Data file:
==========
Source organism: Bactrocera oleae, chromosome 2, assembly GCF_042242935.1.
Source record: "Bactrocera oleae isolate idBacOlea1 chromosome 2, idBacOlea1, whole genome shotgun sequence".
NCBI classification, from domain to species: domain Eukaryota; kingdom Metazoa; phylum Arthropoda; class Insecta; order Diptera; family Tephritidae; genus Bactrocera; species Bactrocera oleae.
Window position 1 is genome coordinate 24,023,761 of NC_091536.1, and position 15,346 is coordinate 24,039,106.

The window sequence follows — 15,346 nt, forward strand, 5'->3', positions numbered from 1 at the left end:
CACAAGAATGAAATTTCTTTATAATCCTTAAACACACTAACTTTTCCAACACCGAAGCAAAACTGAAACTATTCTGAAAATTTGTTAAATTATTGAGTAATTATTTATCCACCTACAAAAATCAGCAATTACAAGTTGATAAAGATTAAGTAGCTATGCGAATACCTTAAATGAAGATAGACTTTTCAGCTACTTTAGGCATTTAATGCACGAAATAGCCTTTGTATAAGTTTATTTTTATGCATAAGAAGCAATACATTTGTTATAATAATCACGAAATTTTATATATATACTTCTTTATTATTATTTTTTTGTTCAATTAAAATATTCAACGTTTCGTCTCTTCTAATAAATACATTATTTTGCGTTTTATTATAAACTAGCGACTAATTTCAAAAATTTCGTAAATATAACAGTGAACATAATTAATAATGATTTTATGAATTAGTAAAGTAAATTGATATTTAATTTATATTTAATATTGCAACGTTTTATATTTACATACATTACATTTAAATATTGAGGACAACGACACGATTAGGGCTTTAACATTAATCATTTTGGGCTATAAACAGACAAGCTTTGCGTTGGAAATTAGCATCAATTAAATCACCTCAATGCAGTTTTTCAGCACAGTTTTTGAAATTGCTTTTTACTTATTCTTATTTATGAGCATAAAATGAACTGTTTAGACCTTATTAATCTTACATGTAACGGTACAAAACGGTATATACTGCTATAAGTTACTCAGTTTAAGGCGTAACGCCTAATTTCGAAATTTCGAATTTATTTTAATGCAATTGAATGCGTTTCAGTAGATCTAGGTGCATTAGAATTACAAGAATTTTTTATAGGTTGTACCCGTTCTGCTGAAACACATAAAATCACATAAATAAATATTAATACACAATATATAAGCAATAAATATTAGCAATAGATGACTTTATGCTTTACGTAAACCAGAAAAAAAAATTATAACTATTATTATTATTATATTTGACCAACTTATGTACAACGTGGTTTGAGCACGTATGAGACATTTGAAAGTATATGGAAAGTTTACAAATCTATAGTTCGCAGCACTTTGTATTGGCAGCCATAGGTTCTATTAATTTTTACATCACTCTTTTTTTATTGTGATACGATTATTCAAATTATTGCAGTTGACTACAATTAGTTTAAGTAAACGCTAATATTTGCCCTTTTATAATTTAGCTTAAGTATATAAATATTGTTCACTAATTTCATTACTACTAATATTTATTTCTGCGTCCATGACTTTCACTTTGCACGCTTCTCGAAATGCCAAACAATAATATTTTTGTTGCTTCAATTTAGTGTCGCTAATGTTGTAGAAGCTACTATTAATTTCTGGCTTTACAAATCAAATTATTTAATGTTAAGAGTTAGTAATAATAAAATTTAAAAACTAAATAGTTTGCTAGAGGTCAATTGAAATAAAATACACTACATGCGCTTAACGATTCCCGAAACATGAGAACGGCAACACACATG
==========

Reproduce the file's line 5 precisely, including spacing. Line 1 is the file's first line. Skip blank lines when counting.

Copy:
The window sequence follows — 15,346 nt, forward strand, 5'->3', positions numbered from 1 at the left end: